Perhaps Cornwall's most famous modern attraction, the Eden Project consists of a series of biodomes, designed to expand our knowledge and understanding of the plant world and the impact of external forces thereon. The various biomes each have a different 'climate' inside them, and grow plants unique to those climates. The project fosters tremendous community links, undertakes research into various aspects of flora and fauna, and teaches us about how ecosystems work in a delicate and easily disrupted balance.
Get away from it all and head to the moors: Cornwall at its wildest and most magnificent, albeit previously inhabited. Neolithic buildings cluster along the moor and it is bisected by the A30, while evidence of old mines show that the moor houses precious assets under its inscrutable surface. Tin and granite were harvested from the moor, whisked away to manufactories and workshops all over England, until easy stores were depleted or new lodes found. The moor was enshrined in Daphne Du Maurier's Jamaica Inn, her thrilling tale of smugglers and romance, and it is a great place to walk and explore.
From humble beginnings as a Shakespeare enthusiast's dream to the professional 'stage' that stands today, the Minack Theatre has played host to over 110,000 attendees and over 170,000 visitors per year. Rowena Cade and her gardener, Billy Rawlings, moved granite stones tirelessly for months, slowly but surely shaping the lower terraces into pretty much the formation that can still be seen today. Their work has been enhanced and expanded, and players, performers and audience members travel from near and far to enjoy the regular performances that are put on.
Inextricably linked with the legend of King Arthur and the Holy Grail, tales of Excalibur, Guinevere, the knights and Merlin's magic abound in this medieval fortress. Despite Geoffrey of Monmouth's fabulous story – the first time that Tintagel was linked with the legends – the site fell into disrepair until the 1800s when it was cleaned up and opened to the public as a tourist attraction. Today, the site is owned by Charles, the Prince of Wales, and is managed by English Heritage, who have connected the two sides of the castle using a footbridge – it is separated by a narrow strip of water that separates Tintagel Island to the mainland.
Many of the activities in Cornwall tend to be of the outdoor idyllic sort, so bring good walking and climbing shoes, wear many layers so you can adjust to the weather as it changes, and always have some sort of waterproof with you to stave off the threat of a sudden shower.
Cornwall is packed full of small cafés and attractions, so do try and allow plenty of time for meandering along and popping in to anywhere that catches you eye as you go.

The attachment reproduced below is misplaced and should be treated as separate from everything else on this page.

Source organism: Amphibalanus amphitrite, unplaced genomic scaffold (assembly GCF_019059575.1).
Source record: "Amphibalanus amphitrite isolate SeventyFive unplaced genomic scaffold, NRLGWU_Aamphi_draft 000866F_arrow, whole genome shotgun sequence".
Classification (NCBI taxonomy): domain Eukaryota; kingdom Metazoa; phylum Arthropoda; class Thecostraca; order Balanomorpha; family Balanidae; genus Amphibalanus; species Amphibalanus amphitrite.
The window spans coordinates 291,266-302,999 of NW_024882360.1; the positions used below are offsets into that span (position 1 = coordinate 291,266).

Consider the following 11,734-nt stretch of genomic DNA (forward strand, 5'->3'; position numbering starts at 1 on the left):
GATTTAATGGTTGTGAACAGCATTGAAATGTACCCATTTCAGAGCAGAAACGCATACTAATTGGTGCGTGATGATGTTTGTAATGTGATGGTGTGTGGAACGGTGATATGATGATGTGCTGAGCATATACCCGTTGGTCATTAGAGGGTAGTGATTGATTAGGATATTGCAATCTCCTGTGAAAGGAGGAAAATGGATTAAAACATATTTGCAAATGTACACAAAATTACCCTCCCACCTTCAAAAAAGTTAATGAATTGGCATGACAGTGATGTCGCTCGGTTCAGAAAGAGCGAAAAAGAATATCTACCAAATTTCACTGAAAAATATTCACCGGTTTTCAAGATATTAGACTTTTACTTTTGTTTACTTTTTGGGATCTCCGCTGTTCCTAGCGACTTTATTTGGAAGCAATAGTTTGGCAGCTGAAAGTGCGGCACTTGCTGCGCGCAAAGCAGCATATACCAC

A cream tea is a must-have, clotted cream being one of Cornwall's most popular exports, along with the pasty (also a must-have!) – just be wary of getting drawn into the long-running argument with Devon, also famed for cream teas, but who, unforgivably, reverse the order of the cream and the jam!
Cornwall is stunning and boasts some of the warmest weather in the UK: therefore, it will come as no surprise to learn that it is a popular tourist destination with visitors from home and abroad. This does mean, sadly, that it can be very expensive, especially if you cling to the most popular sites and centrally located hotels and B&Bs. Allow yourself about £50 per person per day as a minimum after hotels have been accounted for, going up to around £100 per person per day if you plan to take a show or go to a lot of attractions.
Cornwall is on a fairly small land footprint, and it is highly popular with visitors. This can mean that traffic can be awful, especially in summer, when visitors flood into the area. Bear this in mind and allow plenty of extra time when travelling.
Speaking of floods, some areas of Cornwall are highly reactive to tides, with beaches being entirely submerged or walkways temporarily lost to view. Learn about the tides in the area you visit before you are trapped by a high tide that takes you by surprise.
Cornwall's southwestern location means summer temperatures often hit highs in the early thirties, and its infamous beaches attract people from the world over. Some of the beautiful beaches also play host to surfers from across the world, and Newquay often hosts surfing championships. Its rugged coastline features coves and tiny hidden beaches which are great for exploring, and there are also a lot of activities you can do around the coast. Whether that's trying your hand at surfing, or kayaking along the coastline, activities are plenty if you're looking for more than just a beach holiday. But if a relaxing beach holiday is what you're after, then you won't be disappointed. Incredible sandy beaches include Perranporth, Porthcurno, Crantock, and Porth. You'll notice these names have slightly odd names, which comes from Cornwall's Celtic history - the county has its own language and some locals even strive for independence from the UK!
In terms of tourist attractions, you will find everything during your last minute holidays. If you would like to explore more than just the beautiful beaches, there are an extensive range of attractions. The most popular tourist destination in Cornwall, judging by numbers, is the incredible Eden Project near St. Austell. Inside enormous biome domes, you will find exotic plants and species from across the world. You can also visit amazing estates and gardens such as Lanhydrock House and the amazing Minack Theatre which overlooks the sea.
Cornwall, due to its location on the coast, can also boast amazing seafood. Of course, you will find some of the freshest fish and chips you'll ever taste, but Cornwall also plays host to some amazingly luxurious restaurants, some of which hold a prestigious Michelin Star.
You will undoubtedly love visiting Cornwall, for its sunny climate, its amazing coastline, its wide range of activities, its food and, of course, its wonderful beaches. However long you have, Cornwall has something to offer for any luxury holiday. So book a luxury holiday now, and enjoy this amazing British treasure before the secret gets out!